August Reading Wrap-Up

Last month I read a fantastic adult novel, a gripping nonfiction, and a few excellent contemporary YAs. As always, covers link to Goodreads pages.

Unbroken: A World War II Story of Survival, Resilience and Redemption by Laura Hillenbrand – Not my usual fare, but I enjoyed this story so much. It’s a nonfiction account of Olympian and WWII veteran Louis Zamperini’s life experiences, and it’s equal parts horrifying and inspiring. I cannot believe what this man survived: forty-seven days floating in a raft on the open ocean, followed by almost two years in a harrowing POW camp. Unbroken is the sort of biography that’s accessible and humanizing, and I suspect you’ll be captivated by Louie’s story even if you’re not war buff or history fanatic. Recommend!

The Bridge From Me to You by Lisa Schroeder – This was such a sweet and poignant novel, told in dual POVs. I adore Lisa Schroeder’s verse, and The Bridge from Me to You proves her prose to be just as beautiful. Protagonists Lauren and Colby feel so layered and real and fresh, and the reverential way they treat each other is heartening; there’s no manufactured drama here. I love this story’s small-town setting, not to mention its high school football backdrop. If you’re a FNL fan (like me!), I bet you’ll fall for Lauren and Colby’s story too.

The Good Girl by Mary Kubica – I’ve had my eye on this novel for months, ever since I first saw its striking cover. The story’s summary intrigued me, as did the comparisons between it and Gillian Flynn’s Gone Girl. I understand why people group these two books together (fast-paced, thrilling, multiple narrators, fantastic twists), but I’ve got to say… I liked The Good Girl better than Gone Girl,  and that’s because its characters have redeeming qualities — even those who do seemingly terrible things. The Good Girl is full of surprises, thoughtful commentary on parent/child relationships, and an unexpected romance I bought into so completely, I ended having one of those elusive All the Feels moments at the book’s conclusion. Big recommend!

Isla and the Happily Ever After by Stephanie Perkins – My favorite of Stephanie Perkins’ trio of novels, though when I think about it objectively, I wouldn’t call it her strongest. I loved this story so much because I related to its characters completely. I’m more like Isla than Anna or Lola, and my husband is more like Josh than Cricket or St. Clair. Neither of us are as self-destructive as Isla and Josh, but still… I understood them and their motivations, and they totally made me swoon. Isla and the Happily Ever After is a story about staying together, not so much getting together, and that’s another reason I loved it so much. It’s romantic and angsty and really hot. And, as is to be expected from a Stephanie Perkins novel, the characters and settings are unique and incredibly well drawn. Plus, the final chapter! So satisfying!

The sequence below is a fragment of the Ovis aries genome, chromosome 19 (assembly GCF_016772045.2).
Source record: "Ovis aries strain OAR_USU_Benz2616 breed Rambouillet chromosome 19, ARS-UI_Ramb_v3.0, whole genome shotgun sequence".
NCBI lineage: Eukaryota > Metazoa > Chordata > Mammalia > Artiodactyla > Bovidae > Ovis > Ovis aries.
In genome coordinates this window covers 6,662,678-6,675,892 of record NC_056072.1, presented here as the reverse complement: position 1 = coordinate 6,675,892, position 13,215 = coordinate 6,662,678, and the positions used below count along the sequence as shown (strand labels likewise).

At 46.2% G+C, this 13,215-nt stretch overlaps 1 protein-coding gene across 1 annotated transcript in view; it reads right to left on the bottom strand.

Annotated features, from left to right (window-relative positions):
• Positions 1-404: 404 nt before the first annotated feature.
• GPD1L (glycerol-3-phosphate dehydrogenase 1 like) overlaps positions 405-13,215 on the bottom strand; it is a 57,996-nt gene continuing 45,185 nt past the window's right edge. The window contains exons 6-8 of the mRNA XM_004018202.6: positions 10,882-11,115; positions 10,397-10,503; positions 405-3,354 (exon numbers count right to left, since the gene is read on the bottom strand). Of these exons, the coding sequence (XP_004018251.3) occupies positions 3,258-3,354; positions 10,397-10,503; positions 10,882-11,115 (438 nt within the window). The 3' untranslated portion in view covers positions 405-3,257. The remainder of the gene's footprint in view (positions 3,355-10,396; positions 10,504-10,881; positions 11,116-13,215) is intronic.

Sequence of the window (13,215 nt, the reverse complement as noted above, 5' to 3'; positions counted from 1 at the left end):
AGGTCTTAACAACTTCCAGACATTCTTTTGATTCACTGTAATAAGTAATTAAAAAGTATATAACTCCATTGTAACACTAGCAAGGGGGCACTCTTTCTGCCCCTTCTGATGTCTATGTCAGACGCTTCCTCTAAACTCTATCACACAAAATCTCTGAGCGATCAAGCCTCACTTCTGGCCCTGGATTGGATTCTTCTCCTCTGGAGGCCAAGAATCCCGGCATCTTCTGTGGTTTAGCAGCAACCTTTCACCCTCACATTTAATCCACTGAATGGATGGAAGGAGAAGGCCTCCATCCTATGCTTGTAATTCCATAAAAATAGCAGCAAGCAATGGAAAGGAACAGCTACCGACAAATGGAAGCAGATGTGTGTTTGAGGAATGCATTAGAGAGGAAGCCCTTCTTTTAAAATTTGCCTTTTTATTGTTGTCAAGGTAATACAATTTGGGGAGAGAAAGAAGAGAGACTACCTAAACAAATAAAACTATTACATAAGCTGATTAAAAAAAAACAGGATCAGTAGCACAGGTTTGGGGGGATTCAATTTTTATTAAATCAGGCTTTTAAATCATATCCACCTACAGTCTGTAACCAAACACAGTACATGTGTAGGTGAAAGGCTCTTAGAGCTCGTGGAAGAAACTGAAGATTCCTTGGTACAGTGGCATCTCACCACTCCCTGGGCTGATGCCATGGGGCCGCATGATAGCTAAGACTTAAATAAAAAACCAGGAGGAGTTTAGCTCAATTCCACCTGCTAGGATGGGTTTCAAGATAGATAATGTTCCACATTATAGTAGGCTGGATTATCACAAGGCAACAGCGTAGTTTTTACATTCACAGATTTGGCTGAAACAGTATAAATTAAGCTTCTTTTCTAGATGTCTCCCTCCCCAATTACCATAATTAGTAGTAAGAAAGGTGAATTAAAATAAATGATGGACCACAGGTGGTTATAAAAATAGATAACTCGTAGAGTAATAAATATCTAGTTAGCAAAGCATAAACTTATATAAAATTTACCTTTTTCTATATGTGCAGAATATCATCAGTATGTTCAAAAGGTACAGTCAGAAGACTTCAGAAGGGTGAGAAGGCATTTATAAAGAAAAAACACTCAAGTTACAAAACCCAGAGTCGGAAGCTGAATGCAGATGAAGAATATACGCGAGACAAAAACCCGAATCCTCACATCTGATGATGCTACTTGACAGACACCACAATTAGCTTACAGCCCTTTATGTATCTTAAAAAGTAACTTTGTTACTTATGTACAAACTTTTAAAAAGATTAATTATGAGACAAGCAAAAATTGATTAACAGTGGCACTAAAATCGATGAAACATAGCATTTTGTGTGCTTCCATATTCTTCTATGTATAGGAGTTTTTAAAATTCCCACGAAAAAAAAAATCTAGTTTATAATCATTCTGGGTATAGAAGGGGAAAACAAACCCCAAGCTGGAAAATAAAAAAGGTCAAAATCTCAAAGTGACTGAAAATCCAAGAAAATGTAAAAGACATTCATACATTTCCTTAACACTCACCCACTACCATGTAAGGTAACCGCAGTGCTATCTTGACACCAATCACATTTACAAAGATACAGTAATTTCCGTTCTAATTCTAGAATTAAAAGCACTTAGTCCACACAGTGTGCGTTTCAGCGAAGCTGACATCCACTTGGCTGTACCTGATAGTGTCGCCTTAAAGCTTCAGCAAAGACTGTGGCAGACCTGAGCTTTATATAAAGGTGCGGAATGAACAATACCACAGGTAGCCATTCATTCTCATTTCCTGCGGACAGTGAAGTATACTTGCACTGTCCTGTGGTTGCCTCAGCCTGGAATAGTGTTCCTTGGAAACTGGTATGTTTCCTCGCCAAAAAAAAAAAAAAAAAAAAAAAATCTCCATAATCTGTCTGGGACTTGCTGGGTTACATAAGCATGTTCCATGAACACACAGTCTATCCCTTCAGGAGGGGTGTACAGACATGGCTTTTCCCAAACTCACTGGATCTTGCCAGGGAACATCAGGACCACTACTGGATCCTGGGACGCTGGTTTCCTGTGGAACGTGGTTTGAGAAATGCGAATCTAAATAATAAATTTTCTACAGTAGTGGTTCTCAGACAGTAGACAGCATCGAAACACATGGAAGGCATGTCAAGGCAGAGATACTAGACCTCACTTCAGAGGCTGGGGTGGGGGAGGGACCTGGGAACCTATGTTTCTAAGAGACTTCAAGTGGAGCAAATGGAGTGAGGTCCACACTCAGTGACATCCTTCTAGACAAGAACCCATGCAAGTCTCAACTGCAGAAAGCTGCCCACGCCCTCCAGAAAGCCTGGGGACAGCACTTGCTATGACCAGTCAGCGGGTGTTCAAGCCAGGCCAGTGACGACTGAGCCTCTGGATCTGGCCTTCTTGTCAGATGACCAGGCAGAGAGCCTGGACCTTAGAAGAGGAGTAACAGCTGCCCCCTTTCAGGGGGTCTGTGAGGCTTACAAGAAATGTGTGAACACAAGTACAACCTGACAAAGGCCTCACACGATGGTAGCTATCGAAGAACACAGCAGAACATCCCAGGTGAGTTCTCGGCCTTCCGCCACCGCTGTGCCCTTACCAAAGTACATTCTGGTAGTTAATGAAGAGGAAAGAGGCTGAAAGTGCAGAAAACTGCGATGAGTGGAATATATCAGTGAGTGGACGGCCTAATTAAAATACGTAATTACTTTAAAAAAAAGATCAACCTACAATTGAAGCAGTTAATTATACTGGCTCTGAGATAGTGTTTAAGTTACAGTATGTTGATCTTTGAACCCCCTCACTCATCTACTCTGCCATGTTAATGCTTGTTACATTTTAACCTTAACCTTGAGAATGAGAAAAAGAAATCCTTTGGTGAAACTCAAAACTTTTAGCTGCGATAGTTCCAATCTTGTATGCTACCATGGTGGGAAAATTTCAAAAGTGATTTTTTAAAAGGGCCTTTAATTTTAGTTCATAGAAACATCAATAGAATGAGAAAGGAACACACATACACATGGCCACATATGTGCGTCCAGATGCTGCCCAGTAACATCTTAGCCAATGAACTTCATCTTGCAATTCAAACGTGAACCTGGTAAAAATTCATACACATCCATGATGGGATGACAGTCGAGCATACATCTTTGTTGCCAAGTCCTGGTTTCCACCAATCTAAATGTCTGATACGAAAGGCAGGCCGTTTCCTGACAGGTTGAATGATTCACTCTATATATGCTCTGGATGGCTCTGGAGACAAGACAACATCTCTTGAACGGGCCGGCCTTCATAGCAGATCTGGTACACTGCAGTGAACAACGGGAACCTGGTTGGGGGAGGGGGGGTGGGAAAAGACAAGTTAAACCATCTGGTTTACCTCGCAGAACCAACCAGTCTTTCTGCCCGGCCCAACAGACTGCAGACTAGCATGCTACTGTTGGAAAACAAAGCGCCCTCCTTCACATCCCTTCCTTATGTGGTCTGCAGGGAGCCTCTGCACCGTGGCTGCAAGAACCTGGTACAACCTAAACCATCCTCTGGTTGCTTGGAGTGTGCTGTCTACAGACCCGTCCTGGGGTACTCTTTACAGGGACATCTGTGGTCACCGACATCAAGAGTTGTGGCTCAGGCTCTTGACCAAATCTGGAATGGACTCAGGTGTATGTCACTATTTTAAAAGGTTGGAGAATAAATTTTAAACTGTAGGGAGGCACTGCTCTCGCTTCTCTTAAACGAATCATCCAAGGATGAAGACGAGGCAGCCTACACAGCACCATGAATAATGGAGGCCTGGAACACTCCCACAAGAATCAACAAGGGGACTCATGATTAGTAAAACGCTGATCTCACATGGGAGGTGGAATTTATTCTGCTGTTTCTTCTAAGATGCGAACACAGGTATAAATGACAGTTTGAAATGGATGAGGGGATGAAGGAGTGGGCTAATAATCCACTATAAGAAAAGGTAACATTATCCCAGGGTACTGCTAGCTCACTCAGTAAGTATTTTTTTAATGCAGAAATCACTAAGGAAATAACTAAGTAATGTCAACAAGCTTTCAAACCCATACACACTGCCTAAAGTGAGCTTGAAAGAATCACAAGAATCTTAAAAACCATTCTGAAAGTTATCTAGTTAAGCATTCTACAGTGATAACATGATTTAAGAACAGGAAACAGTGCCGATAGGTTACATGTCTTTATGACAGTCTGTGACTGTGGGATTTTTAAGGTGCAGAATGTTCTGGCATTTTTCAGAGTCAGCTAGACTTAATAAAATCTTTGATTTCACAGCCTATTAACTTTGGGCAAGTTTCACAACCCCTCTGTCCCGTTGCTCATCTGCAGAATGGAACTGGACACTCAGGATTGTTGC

Behind the Scenes by Dahlia Adler – Such a refreshing read! Hollywood plots aren’t usually my cup of tea, but Dahlia is delightful and continuously recommends fantastic books, so it came as no surprise that hers was unputdownable. I enjoyed her flawed-but-charming characters, and I loved all the steamy, swoony scenes between Ally and Liam. Ally’s relationship with her BFF, Vanessa, felt genuine and true, and I was particularly moved by the scenes she shared with her father. Their bond was lovely, and it made me care about Ally’s story all the more. Definitely pick this one up if you’re looking for a romantic upper YA novel with real relationships and tons of voice.

Tell me: What’s the best book you read in August?


10 thoughts on “August Reading Wrap-Up

  1. Sara Biren says:

    I lurrrved ISLA, too! 🙂 I’ve jotted down a couple of titles – thanks for the recs. I would have to say my favorite book of August, ISLA aside, was WHY WE BROKE UP by Daniel Handler. Refreshing voice that was very relatable.

    Here’s to a September filled with lots of great reads!

  2. Jessica Silverstein says:

    YES! Isla! I often get teary over books but I rarely start actually CRYING–that last chapter just made me weep with joy. LOVED it. (Although, after re-reading: I think I’m most like Anna, with her anxiety about messing things up, and I definitely, definitely would go for Cricket over the other two boys. I love nerd boys!)

  3. Carrie-Anne says:

    Mr. Zamperini’s story was covered near the end of the awesome coffeetable book I recently read, The Last Good War. It had beautiful black and white photographs of WWII vets (men and women), some of whom were only pictured, some of whom told their stories too.

    Perhaps my favorite book I read in August was Yoko Kawashima Watkins’s My Brother, My Sister, and I, the sequel to her memoir So Far from the Bamboo Grove. The sequel covers the early post-WWII years in Japan, and how the three Kawashima siblings got through hard times together while their father was a prisoner in Siberia. I’m told Mrs. Watkins is a very sweet, lovely person in real life, just as she comes across in her books. She lives on Cape Cod now.

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